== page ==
Green Marine was founded by seven marine industry associations in Canada and the United States who decided to further reduce their “environmental footprint” by taking action around six major issues specific to their operations: aquatic invasive species, pollutant air emissions, greenhouse gases, cargo residues, oily water, and conflicts of use in port and terminals (noise, dust, odors, and light). This program covering the St. Lawrence and Great Lakes corridor is the first of its kind in North America. Program participants already include over 25 leaders representing the bulk of marine operations in this corridor. The program also has a newsletter.
Invaders from the Sea shows how harmful organisms transported in ballast water by ships have devastated biological and economic resources in many areas around the world, largely due to expanded maritime trade and traffic volume over the last few decades. The film captures the dramatic impact of this issue on the lives of millions of people, using examples of three harmful organisms, which have been transported to new areas in ships’ ballast water: the North American comb jelly, the Golden mussel (Limnoperma fortunei) and toxic algae (aka red tides and harmful algal blooms).
The film also highlights the progress made by IMO and the maritime industry in addressing this issue and the measures that can be taken to prevent the spread of harmful organisms. In addition to the IMO’s International Convention for the Control and Management of Ships’ Ballast Water and Sediments, IMO is executing the Global Ballast Water Management Project to assist developing countries in reducing the transfer of harmful aquatic organisms and pathogens in ships’ ballast water.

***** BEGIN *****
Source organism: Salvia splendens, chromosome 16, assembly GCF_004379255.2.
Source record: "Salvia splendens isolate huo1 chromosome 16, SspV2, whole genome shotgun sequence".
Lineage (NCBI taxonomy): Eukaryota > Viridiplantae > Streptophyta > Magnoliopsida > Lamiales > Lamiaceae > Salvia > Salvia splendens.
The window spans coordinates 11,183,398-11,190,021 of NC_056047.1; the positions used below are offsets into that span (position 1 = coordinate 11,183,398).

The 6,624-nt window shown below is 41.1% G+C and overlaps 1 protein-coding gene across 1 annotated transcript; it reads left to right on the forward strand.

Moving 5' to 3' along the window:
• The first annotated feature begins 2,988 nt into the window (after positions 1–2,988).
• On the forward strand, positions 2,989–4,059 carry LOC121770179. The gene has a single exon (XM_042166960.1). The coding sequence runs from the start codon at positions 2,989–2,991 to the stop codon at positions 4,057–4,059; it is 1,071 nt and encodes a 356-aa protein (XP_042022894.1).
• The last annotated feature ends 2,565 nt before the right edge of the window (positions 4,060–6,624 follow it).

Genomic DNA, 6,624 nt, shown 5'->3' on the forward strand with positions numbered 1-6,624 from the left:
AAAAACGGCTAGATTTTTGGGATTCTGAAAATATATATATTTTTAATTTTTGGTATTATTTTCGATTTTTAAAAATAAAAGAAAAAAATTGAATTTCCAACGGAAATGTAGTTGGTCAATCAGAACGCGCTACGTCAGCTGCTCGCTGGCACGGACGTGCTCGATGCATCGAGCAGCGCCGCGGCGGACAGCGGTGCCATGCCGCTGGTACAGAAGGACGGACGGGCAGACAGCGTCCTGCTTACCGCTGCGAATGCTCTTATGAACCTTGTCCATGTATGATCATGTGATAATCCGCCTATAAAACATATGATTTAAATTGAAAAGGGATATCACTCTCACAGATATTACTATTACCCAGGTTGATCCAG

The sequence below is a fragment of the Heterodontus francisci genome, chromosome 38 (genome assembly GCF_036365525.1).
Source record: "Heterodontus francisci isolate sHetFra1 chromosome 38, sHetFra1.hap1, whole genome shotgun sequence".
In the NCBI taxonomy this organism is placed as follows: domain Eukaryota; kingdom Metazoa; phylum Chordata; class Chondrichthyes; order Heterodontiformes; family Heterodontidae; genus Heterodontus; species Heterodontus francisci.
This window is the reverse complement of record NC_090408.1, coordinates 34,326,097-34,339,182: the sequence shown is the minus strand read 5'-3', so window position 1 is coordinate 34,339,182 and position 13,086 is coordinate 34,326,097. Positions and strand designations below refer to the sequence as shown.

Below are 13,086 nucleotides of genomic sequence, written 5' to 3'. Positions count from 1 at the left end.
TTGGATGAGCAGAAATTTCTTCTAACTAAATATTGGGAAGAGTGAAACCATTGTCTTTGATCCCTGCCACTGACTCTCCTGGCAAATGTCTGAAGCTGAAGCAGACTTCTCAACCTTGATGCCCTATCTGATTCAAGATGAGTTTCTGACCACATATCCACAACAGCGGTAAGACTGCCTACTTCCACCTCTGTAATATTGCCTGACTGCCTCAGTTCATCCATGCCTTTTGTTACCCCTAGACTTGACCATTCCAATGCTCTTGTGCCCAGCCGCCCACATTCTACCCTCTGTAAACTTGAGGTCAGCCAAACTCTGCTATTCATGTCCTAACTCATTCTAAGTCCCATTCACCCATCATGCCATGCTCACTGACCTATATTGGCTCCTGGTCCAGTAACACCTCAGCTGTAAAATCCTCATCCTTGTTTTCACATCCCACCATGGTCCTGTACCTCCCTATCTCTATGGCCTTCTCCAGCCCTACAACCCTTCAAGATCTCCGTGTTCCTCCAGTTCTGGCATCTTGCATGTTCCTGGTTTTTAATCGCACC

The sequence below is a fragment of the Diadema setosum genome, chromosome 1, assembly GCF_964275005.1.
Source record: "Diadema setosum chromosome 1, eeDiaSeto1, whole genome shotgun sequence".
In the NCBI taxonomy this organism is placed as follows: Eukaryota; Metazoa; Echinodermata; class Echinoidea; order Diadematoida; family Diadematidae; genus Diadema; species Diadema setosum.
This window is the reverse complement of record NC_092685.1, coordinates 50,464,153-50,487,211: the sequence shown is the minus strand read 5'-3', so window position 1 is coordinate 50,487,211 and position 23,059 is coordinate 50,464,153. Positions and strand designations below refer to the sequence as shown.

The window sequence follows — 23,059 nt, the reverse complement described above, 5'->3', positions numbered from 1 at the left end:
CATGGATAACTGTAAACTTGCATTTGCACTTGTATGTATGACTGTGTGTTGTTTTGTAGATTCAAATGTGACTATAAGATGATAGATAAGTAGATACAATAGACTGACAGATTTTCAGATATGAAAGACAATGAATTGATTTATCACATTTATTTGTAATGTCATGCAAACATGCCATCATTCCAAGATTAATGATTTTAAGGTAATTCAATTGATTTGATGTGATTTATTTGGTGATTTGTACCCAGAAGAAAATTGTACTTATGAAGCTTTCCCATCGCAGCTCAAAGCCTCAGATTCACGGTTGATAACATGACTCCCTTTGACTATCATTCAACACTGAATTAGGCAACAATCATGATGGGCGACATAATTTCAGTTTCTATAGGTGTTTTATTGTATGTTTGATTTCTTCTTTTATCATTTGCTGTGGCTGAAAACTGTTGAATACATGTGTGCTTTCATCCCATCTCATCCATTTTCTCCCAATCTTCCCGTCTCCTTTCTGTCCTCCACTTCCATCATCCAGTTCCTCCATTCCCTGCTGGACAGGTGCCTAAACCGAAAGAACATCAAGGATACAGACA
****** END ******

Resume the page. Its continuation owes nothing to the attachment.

The IMO documentary features some of the solutions to preventing the spread of invasive species in ships’ ballast water, including exchange of ballast water on the high seas and new technologies that are under development, such as flow-through systems to exchange ballast water continuously while the ship is sailing and methods to kill or render inactive microscopic life forms by, for example, using ozone or ultraviolet light.
Invaders from the Sea is now available from IMO Publishing at: http://vp.imo.org/shop/v020e
For more information, please visit: http://www.imo.org/Newsroom/mainframe.asp?topic_id=1472&doc_id=7970
The Senate Commerce, Science, and Transportation Committee approved a bill by voice vote that would set national standards for ballast water in an attempt to prevent invasive species from entering U.S. waters. During markup of the Ballast Water Management Act of 2007 (S. 1578), Committee Chairman Daniel Inouye (D-Hawaii) agreed to continue discussions with Sen. Barbara Boxer (D-Calif.) to resolve the issue of which federal agency should have lead authority over ballast water. As it stands now, the bill would direct the Department of Homeland Security, in consultation with the Environmental Protection Agency (EPA) and other agencies, to set the standards. Boxer, who chairs the Senate Environment and Public Works Committee, said she opposes the bill as written because it would prevent states from imposing tougher ballast water treatment requirements and preempt the EPA from regulating ballast water discharges under the Clean Water Act. The bill still has a long way to go, however, before full passage through Congress.